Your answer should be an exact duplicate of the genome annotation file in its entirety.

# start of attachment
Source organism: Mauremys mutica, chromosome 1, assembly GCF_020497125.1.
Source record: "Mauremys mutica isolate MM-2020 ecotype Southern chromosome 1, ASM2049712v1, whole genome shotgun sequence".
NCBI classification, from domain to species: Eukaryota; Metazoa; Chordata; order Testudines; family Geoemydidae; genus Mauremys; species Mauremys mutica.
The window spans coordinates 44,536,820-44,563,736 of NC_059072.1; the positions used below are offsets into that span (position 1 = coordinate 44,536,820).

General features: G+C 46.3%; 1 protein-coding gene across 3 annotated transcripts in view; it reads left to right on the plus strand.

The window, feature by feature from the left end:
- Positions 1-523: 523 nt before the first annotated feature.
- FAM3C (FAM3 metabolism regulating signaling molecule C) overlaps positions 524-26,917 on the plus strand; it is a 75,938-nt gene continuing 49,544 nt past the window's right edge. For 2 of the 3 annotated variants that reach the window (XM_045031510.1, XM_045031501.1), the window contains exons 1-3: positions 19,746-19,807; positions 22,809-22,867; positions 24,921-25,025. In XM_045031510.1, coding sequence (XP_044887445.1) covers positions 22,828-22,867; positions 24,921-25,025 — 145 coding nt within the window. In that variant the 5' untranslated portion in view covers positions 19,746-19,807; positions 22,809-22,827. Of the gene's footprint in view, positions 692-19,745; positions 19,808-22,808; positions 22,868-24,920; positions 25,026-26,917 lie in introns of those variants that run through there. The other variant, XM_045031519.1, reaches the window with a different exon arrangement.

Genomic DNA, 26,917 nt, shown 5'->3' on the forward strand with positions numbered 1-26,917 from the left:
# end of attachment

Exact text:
Source organism: Mauremys mutica, chromosome 1, assembly GCF_020497125.1.
Source record: "Mauremys mutica isolate MM-2020 ecotype Southern chromosome 1, ASM2049712v1, whole genome shotgun sequence".
NCBI classification, from domain to species: Eukaryota; Metazoa; Chordata; order Testudines; family Geoemydidae; genus Mauremys; species Mauremys mutica.
The window spans coordinates 44,536,820-44,563,736 of NC_059072.1; the positions used below are offsets into that span (position 1 = coordinate 44,536,820).

General features: G+C 46.3%; 1 protein-coding gene across 3 annotated transcripts in view; it reads left to right on the plus strand.

The window, feature by feature from the left end:
- Positions 1-523: 523 nt before the first annotated feature.
- FAM3C (FAM3 metabolism regulating signaling molecule C) overlaps positions 524-26,917 on the plus strand; it is a 75,938-nt gene continuing 49,544 nt past the window's right edge. For 2 of the 3 annotated variants that reach the window (XM_045031510.1, XM_045031501.1), the window contains exons 1-3: positions 19,746-19,807; positions 22,809-22,867; positions 24,921-25,025. In XM_045031510.1, coding sequence (XP_044887445.1) covers positions 22,828-22,867; positions 24,921-25,025 — 145 coding nt within the window. In that variant the 5' untranslated portion in view covers positions 19,746-19,807; positions 22,809-22,827. Of the gene's footprint in view, positions 692-19,745; positions 19,808-22,808; positions 22,868-24,920; positions 25,026-26,917 lie in introns of those variants that run through there. The other variant, XM_045031519.1, reaches the window with a different exon arrangement.

Genomic DNA, 26,917 nt, shown 5'->3' on the forward strand with positions numbered 1-26,917 from the left: